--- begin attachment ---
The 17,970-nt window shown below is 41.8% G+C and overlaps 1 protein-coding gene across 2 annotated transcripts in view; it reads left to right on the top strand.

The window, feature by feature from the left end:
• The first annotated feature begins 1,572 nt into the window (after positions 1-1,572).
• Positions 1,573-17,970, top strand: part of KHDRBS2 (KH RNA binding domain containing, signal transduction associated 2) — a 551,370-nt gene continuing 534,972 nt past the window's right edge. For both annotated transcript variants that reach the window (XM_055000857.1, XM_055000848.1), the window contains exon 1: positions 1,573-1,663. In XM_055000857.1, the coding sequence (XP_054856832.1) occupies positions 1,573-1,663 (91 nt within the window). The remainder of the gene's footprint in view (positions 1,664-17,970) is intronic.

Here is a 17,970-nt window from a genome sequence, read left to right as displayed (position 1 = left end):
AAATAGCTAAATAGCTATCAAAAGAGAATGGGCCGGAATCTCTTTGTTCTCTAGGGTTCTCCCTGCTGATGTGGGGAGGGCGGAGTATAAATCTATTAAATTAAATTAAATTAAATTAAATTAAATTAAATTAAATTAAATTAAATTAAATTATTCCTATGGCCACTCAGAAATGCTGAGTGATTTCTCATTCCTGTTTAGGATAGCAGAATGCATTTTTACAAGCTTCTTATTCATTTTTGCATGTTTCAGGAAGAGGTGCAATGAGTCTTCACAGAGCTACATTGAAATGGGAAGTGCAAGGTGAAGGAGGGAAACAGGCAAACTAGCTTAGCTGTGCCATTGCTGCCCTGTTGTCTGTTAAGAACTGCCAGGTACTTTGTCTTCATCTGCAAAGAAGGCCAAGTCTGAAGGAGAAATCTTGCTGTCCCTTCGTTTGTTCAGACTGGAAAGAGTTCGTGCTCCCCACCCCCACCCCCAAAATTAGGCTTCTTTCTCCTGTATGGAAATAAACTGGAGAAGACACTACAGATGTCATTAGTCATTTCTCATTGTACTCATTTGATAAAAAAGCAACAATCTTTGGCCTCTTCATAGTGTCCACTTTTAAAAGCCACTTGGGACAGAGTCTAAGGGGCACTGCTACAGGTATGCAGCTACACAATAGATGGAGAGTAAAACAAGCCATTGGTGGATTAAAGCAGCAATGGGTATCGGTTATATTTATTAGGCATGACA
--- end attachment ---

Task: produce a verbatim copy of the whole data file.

The 17,970-nt window shown below is 41.8% G+C and overlaps 1 protein-coding gene across 2 annotated transcripts in view; it reads left to right on the top strand.

The window, feature by feature from the left end:
• The first annotated feature begins 1,572 nt into the window (after positions 1-1,572).
• Positions 1,573-17,970, top strand: part of KHDRBS2 (KH RNA binding domain containing, signal transduction associated 2) — a 551,370-nt gene continuing 534,972 nt past the window's right edge. For both annotated transcript variants that reach the window (XM_055000857.1, XM_055000848.1), the window contains exon 1: positions 1,573-1,663. In XM_055000857.1, the coding sequence (XP_054856832.1) occupies positions 1,573-1,663 (91 nt within the window). The remainder of the gene's footprint in view (positions 1,664-17,970) is intronic.

Here is a 17,970-nt window from a genome sequence, read left to right as displayed (position 1 = left end):
AAATAGCTAAATAGCTATCAAAAGAGAATGGGCCGGAATCTCTTTGTTCTCTAGGGTTCTCCCTGCTGATGTGGGGAGGGCGGAGTATAAATCTATTAAATTAAATTAAATTAAATTAAATTAAATTAAATTAAATTAAATTAAATTAAATTATTCCTATGGCCACTCAGAAATGCTGAGTGATTTCTCATTCCTGTTTAGGATAGCAGAATGCATTTTTACAAGCTTCTTATTCATTTTTGCATGTTTCAGGAAGAGGTGCAATGAGTCTTCACAGAGCTACATTGAAATGGGAAGTGCAAGGTGAAGGAGGGAAACAGGCAAACTAGCTTAGCTGTGCCATTGCTGCCCTGTTGTCTGTTAAGAACTGCCAGGTACTTTGTCTTCATCTGCAAAGAAGGCCAAGTCTGAAGGAGAAATCTTGCTGTCCCTTCGTTTGTTCAGACTGGAAAGAGTTCGTGCTCCCCACCCCCACCCCCAAAATTAGGCTTCTTTCTCCTGTATGGAAATAAACTGGAGAAGACACTACAGATGTCATTAGTCATTTCTCATTGTACTCATTTGATAAAAAAGCAACAATCTTTGGCCTCTTCATAGTGTCCACTTTTAAAAGCCACTTGGGACAGAGTCTAAGGGGCACTGCTACAGGTATGCAGCTACACAATAGATGGAGAGTAAAACAAGCCATTGGTGGATTAAAGCAGCAATGGGTATCGGTTATATTTATTAGGCATGACA